Strengths of kubernetes

Industry is moving to kubernetes, so we benefit from the best engineers developing the most amazing platform. We are living the same revolution as when industry moved from hardware to VM. Now we are moving from VMs to containers.

The platform is highly available by design and also highly scalable. It can also run on a single host if you want.

The green argument

Another argument for using an orchestration platform like kubernetes is resource consumption. Once you run on a datacenter with green energy and use second hand hardware, what can you do to move further? You have to use more each cpu.

Compared to classic virtualisation, you can put a lot more services with kubernetes. A VM gets a cpu and memory allocated whereas containers can grow dynamically (you can also reserve resources for critical workload).

And because of this reason, kubernetes is greener than classic virtualisation.


Kubernetes is made to manage thousands of VMs and hundred of thousands of pods. At this scale, the underlying platform has to be somewhat complex.

But once you understand kubernetes, you realize that it is actually beautifully simple inside.

Everythings relies on the registration discovery pattern. Here is how to schedule a pod on a node for instance:

  • from cli, you execute kubectl run --image=nginx nginx-app to start an nginx pod
  • your cli goes to the API to make this POST request
  • the API registers in the central database that a pod has to run with this image
  • the scheduler discovers that a pod has to run and doesn’t run yet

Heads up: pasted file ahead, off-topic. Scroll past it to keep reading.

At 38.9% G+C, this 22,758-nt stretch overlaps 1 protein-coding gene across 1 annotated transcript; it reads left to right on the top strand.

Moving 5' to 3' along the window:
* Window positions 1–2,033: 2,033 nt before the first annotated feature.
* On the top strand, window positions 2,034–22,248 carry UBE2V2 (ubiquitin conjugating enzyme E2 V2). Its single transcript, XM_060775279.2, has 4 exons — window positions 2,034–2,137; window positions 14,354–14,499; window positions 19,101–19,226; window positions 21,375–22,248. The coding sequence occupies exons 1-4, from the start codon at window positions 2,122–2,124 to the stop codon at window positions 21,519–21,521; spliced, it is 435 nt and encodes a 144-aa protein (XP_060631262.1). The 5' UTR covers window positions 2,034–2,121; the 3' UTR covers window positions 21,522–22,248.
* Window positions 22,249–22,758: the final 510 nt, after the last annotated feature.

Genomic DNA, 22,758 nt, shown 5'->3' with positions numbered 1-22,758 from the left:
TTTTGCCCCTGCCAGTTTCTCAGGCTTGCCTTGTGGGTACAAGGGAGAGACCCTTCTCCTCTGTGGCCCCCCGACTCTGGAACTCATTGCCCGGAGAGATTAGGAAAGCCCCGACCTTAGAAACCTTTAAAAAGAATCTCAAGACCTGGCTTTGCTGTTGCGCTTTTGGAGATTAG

• the scheduler finds an appropirate node to run the pod and registers it in the database
  • the node discovers that it has to run a pod and doesn’t run yet
  • the node starts the pod and write back the status of the pod in the database
  • from your cli, you get the status of the pod

Go to Julia Evan’s blog to discover more, it is amazing content ;)

As you see, it is pretty simple, and that’s why it is reliable, even at the google scale.

In term of network, it is also complex, as you have to span an overlay network between different host and give an IP address to each pod. It is a complex problem to solve, but some smarter people already solved it, so we can rely on such solutions.


Security depends a lot on your threat modeling.

It is a fact that containers are less secured than VMs. But then it depends on what kind of isolation you need.

If you want to run free software for people, we think that containers are more than secure enough. We know which code runs on our hardware, and we don’t think we need VM level isolation. And if there is a bug in linux containers, we patch.

Single host

Kubernetes could also run on a single host. Some people might think it would be overkill to run so many processes, for just running one applciation, but why not?

There is an effort called k3s, and it is said to run on 150MB of RAM. Now imagine that you can shutdown the control plane, and run it with a cron once a night to update. It could make a good candidate to evolve lollipopcloud or even yunohost.

Declarative API

The kubernetes API is declarative. It means you declare how the world should look like. For instance, you can say, “My desire is to have a redis instance with these parameters”.

This is different from an imperative API. For our redis instance, it would mean to say instead: “Please create a redis instance, then create a service to expose it, and finally, create a secret and configure redis with that.”

In the declarative case, there is no need to detail the flow that modifies the different states.

This is what allows us to build higher level objects, like Nextcloud instances, and hide all the logic in our operators, and make the end user desire happen.